One morning in late February, Eric Temple decided he’d had enough.
Temple is the president of Portland Vancouver Junction Railroad, the company that holds the lease with Clark County to operate the rail line that runs through Chelatchie Prairie. For the last several months, Temple has been arguing with Clark County staff over how to implement a change to state law that would allow industrial development on farmland along 33 miles of the underutilized line.
On that morning, he sent out an email addressed to state Sen. Lynda Wilson, R-Vancouver, and Rep. Liz Pike, R-Camas (who worked on the change to state law). He copied the entire county council and several members of county staff.
“As you both might know, I’ve been very frustrated with the staff and how they’ve been presenting this law, and now believe I understand the root of the problem,” reads the email. In the email, Temple wrote that the problem is Christine Cook, a senior deputy prosecuting attorney who handles land-use issues and offered a cautious reading of the new law.
Cook referred questions to Emily Sheldrick, the county’s top civil lawyer, who said she has found no conflict of interest in the case. Clark County Council Chair Marc Boldt also said he doesn’t see Cook as conflicted.
The exchange is the latest in the behind-the-scenes drama as the county has sought to avoid litigation while implementing a new state law that’s expected to bring high-paying jobs to Clark County.
David McDonald, a lawyer for local conservation group Friends of Clark County who has criticized the implementation as being skewed in favor of Temple’s interests, said it’s problematic that Temple is taking “incredible steps” to undermine Cook.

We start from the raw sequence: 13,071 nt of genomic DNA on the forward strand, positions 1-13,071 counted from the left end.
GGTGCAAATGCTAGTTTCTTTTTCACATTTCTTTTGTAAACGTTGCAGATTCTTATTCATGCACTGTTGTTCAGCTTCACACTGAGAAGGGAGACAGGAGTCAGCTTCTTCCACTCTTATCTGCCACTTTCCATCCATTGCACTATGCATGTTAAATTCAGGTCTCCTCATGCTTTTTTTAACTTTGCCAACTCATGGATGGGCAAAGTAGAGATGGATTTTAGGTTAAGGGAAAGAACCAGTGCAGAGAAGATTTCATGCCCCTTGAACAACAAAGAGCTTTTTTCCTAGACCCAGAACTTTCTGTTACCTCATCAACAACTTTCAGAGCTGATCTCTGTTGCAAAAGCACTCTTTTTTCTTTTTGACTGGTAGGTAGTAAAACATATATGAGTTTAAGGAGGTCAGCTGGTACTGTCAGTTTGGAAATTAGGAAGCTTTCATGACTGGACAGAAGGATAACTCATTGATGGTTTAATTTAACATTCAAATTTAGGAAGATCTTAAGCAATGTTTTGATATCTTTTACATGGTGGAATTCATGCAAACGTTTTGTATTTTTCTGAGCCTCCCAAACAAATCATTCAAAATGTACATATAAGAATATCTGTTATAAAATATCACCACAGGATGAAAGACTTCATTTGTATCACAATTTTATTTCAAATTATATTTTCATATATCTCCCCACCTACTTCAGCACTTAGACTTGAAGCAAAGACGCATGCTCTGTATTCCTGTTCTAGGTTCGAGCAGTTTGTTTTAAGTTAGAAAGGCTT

“The reason it’s problematic is because Ms. Cook’s obligations are to protect the county councilors, and Mr. Temple’s are to protect his financial interests,” he said. “And those two things are not always likely to be the same.”
The county is drafting regulations for development along the rail line with the help of a volunteer advisory committee that Temple has a nonvoting seat on. McDonald said he worries that members of the committee will doubt staff’s opinions if Temple is able to undermine them.
Temple said he maintains that Cook’s opinions haven’t changed from her time with 1000 Friends of Oregon and that she should have recused herself.
He said that Cook and other members of staff have misinterpreted the new law allowing the development. He also said they’ve used incorrect definitions, making it harder to implement the law.
“Every single step of the way, she has tried to change this for her personal political beliefs; and if she wants to do that, she should run for office,” he said. “It’s silly what’s going on.”
Ever since last fall when the county began implementing Senate Bill 5517, the legislation that allows for development along Chelatchie Prairie Railroad, there’s been disagreement. Both Cook and Community Planning Director Oliver Orjiako have called for a cautious approach, advising the council to first adopt a public participation plan and amend the county’s comprehensive plan.
Their recommendations drew frustration from local lawmakers who worked on Senate Bill 5517, as well as Temple and Clark County Councilor Eileen Quiring (whose district includes the rail line), who have argued for a swift implementation of the law so development can occur.
Records show that a source of disagreement between Temple and county staff has been whether the law allows sewer services to be extended to the rail line.